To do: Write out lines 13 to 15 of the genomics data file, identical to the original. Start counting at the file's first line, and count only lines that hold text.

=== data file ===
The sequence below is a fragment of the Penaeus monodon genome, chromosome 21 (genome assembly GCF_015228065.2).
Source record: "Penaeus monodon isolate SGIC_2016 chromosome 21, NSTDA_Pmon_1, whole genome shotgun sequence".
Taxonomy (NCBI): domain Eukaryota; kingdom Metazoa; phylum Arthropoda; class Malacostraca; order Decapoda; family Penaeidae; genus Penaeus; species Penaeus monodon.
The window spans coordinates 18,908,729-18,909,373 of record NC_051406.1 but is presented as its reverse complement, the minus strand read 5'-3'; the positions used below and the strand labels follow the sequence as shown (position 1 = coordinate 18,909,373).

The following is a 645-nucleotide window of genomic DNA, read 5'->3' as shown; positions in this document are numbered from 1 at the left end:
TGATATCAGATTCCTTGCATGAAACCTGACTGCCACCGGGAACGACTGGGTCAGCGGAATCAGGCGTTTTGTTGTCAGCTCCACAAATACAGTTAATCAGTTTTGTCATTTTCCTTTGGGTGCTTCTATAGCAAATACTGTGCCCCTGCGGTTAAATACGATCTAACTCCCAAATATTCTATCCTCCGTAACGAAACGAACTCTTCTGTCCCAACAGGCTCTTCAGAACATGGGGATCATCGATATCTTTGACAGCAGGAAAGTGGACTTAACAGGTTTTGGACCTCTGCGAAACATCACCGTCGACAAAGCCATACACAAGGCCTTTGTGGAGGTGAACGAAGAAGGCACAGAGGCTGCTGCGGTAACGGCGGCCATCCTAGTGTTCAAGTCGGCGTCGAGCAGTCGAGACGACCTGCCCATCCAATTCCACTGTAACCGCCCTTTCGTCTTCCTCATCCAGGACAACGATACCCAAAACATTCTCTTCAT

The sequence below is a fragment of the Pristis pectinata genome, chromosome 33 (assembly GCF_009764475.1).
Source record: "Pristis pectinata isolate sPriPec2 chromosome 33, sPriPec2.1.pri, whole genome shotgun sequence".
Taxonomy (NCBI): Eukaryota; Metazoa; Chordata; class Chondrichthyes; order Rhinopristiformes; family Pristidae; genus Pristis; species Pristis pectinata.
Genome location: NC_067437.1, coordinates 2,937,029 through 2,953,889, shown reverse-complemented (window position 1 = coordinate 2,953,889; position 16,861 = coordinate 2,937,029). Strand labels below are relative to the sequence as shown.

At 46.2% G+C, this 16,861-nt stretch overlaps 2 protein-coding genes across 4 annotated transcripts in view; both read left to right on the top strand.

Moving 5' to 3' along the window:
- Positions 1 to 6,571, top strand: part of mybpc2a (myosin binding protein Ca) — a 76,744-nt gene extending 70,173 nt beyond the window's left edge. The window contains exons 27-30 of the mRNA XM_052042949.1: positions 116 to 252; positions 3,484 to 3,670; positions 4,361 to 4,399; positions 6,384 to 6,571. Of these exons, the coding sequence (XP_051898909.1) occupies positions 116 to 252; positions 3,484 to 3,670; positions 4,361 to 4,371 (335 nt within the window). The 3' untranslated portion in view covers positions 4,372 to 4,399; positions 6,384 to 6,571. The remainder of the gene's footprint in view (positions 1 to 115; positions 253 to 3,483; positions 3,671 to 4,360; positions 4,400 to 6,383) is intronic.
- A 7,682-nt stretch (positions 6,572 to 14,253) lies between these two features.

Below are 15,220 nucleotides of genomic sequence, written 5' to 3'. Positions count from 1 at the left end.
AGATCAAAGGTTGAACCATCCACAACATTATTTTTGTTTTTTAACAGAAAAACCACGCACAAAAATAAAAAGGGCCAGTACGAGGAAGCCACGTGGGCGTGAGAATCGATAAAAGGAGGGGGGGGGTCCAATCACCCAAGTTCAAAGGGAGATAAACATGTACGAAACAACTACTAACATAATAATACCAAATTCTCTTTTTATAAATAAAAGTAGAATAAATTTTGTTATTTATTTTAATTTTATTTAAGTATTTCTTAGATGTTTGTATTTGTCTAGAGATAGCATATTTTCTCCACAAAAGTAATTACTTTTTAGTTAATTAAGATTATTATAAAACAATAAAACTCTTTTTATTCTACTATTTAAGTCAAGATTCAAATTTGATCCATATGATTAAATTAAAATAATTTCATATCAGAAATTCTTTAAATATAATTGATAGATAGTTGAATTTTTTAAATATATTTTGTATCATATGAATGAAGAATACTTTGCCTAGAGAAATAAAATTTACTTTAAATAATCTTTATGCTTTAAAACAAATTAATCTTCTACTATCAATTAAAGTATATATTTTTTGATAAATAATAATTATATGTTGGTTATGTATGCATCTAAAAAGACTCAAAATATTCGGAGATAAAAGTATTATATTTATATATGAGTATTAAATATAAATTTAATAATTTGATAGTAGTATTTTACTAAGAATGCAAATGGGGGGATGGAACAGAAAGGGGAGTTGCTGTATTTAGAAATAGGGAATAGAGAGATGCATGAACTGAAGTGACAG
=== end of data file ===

- Positions 1 to 6,571, top strand: part of mybpc2a (myosin binding protein Ca) — a 76,744-nt gene extending 70,173 nt beyond the window's left edge. The window contains exons 27-30 of the mRNA XM_052042949.1: positions 116 to 252; positions 3,484 to 3,670; positions 4,361 to 4,399; positions 6,384 to 6,571. Of these exons, the coding sequence (XP_051898909.1) occupies positions 116 to 252; positions 3,484 to 3,670; positions 4,361 to 4,371 (335 nt within the window). The 3' untranslated portion in view covers positions 4,372 to 4,399; positions 6,384 to 6,571. The remainder of the gene's footprint in view (positions 1 to 115; positions 253 to 3,483; positions 3,671 to 4,360; positions 4,400 to 6,383) is intronic.
- A 7,682-nt stretch (positions 6,572 to 14,253) lies between these two features.

Below are 15,220 nucleotides of genomic sequence, written 5' to 3'. Positions count from 1 at the left end.